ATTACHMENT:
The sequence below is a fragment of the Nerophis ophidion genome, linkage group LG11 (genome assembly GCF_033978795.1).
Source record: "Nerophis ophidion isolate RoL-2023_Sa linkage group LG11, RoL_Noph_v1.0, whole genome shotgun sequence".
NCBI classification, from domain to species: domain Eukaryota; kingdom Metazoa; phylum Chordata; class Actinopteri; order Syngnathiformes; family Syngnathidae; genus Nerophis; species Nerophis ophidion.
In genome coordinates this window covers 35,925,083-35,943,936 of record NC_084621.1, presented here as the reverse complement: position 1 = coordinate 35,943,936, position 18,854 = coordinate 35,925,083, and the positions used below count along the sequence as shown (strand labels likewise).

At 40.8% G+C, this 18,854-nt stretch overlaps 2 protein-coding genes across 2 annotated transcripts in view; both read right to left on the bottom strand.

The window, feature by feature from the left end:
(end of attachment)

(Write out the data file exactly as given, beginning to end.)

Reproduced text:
The sequence below is a fragment of the Nerophis ophidion genome, linkage group LG11 (genome assembly GCF_033978795.1).
Source record: "Nerophis ophidion isolate RoL-2023_Sa linkage group LG11, RoL_Noph_v1.0, whole genome shotgun sequence".
NCBI classification, from domain to species: domain Eukaryota; kingdom Metazoa; phylum Chordata; class Actinopteri; order Syngnathiformes; family Syngnathidae; genus Nerophis; species Nerophis ophidion.
In genome coordinates this window covers 35,925,083-35,943,936 of record NC_084621.1, presented here as the reverse complement: position 1 = coordinate 35,943,936, position 18,854 = coordinate 35,925,083, and the positions used below count along the sequence as shown (strand labels likewise).

At 40.8% G+C, this 18,854-nt stretch overlaps 2 protein-coding genes across 2 annotated transcripts in view; both read right to left on the bottom strand.

The window, feature by feature from the left end: